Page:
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Capital Punishment in the United States Explained

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In our Explainer series, Fair Punishment Project lawyers help unpackage some of the most complicated issues in the criminal justice system. We break down the problems behind the headlines - like bail, civil asset forfeiture, or the Brady doctrine - so that everyone can understand them. Wherever possible, we try to utilize the stories of those affected by the criminal justice system to show how these laws and principles should work, and how they often fail. We will update our Explainers monthly to keep them current. Read our updated explainer here.
To beat the clock on the expiration of its lethal injection drug supply, this past April, Arkansas tried to execute 8 men over 1 days. The stories told in frantic legal filings and clemency petitions revealed a deeply disturbing picture. Ledell Lee may have had an intellectual disability that rendered him constitutionally ineligible for the death penalty, but he had a spate of bad lawyers who failed to timely present evidence of this claim -…

New Crown Prince must prove this is more than just Saudi spin

Mohammed bin Salman
Mohammed bin Salman is the new crown prince and heir to the Saudi throne.
King Salman of Saudi Arabia has appointed his son Mohammed bin Salman as crown prince and heir to the throne in an attempt to deflect criticism of his increasingly brutal regime.

The new crown prince has repeatedly defended the abuses of his father, including the mass execution of 47 people in January 2016.

The Crown Prince, then Minister of Defence, claimed that all those killed were “terrorists” who were executed following fair trials. In fact, they included people arrested for simply attending a peaceful protest and convicted on the basis of false confessions extracted through torture. Those killed included Ali al-Ribh, who was just 17 at the time of his execution.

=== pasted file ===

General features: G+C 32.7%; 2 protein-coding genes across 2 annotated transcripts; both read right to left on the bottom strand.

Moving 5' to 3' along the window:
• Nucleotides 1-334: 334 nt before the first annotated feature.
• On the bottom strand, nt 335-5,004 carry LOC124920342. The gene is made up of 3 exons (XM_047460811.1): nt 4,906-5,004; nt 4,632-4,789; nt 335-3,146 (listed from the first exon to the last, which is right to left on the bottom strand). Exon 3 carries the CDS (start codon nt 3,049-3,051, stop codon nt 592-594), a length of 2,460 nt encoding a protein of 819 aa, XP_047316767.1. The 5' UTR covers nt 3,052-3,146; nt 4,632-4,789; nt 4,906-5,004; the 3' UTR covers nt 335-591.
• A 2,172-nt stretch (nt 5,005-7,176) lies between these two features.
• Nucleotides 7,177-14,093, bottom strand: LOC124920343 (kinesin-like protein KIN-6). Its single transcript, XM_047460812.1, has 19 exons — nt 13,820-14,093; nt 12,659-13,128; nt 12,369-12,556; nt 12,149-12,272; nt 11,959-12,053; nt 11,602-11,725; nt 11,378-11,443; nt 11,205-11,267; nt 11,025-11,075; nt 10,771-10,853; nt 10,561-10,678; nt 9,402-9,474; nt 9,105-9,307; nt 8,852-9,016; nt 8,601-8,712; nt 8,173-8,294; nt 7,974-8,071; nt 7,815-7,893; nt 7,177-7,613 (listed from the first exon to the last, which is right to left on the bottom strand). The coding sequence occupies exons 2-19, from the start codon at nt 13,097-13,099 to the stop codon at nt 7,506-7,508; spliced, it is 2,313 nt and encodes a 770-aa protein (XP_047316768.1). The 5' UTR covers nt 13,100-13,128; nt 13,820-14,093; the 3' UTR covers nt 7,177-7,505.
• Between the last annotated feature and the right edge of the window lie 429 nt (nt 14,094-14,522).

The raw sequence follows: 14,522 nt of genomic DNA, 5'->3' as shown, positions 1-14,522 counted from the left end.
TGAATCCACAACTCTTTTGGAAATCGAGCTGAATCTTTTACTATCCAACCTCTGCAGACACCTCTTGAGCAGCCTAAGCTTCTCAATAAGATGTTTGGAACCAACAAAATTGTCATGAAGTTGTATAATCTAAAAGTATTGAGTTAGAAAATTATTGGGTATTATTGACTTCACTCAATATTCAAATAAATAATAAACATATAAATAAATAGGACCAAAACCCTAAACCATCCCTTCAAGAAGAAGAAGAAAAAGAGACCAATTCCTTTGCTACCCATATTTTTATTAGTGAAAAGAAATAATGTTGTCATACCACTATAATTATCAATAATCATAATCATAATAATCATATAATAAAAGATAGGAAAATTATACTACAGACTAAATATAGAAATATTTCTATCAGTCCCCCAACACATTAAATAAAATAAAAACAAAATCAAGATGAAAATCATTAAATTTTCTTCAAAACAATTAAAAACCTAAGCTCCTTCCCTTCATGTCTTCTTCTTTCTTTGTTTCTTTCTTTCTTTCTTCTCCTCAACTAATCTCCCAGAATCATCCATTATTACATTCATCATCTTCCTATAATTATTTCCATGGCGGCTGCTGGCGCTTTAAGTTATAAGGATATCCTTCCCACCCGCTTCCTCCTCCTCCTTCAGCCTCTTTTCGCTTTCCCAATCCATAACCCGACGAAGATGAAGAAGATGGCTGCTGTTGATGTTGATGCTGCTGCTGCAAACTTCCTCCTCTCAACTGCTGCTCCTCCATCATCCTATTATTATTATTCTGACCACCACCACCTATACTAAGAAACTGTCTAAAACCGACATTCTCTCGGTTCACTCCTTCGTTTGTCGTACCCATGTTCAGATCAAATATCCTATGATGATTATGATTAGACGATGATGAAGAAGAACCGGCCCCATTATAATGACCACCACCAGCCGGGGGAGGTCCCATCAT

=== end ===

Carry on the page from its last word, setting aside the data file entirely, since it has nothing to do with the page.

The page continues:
There is now great concern about three young pro-democracy protestors who could be executed at any moment on King Salman’s orders. Ali al-Nimr, Dawoud al-Marhoon and Abdullah Hasan al-Zaher were all juveniles when arrested.

Prince Mohammed record has also come under fire for presiding over the Saudi intervention in Yemen as Defence Minister since 2015.

Maya Foa, Director of Reprieve, said: “This is an attempt by an ageing dictator to fool the world into believing he is prepared to change. The reality is Prince Mohammed has stood alongside and publically defended the King as young men have been tortured and executed for peacefully protesting while he has led the internationally condemned intervention in Yemen. Change will only come if the Crown Prince puts an end to the execution of juveniles, otherwise this is little more than routine spin to distract from the gravest human rights abuses.”

Price Mohammed defended the mass executions of 47 people in 2016 in an interview with the Economist.

➤ More about the cases of Ali al-Nimr, Dawoud al-Marhoon and Abdullah Hasan al-Zaher, can be found here.

Source: Reprieve, June 21, 2017

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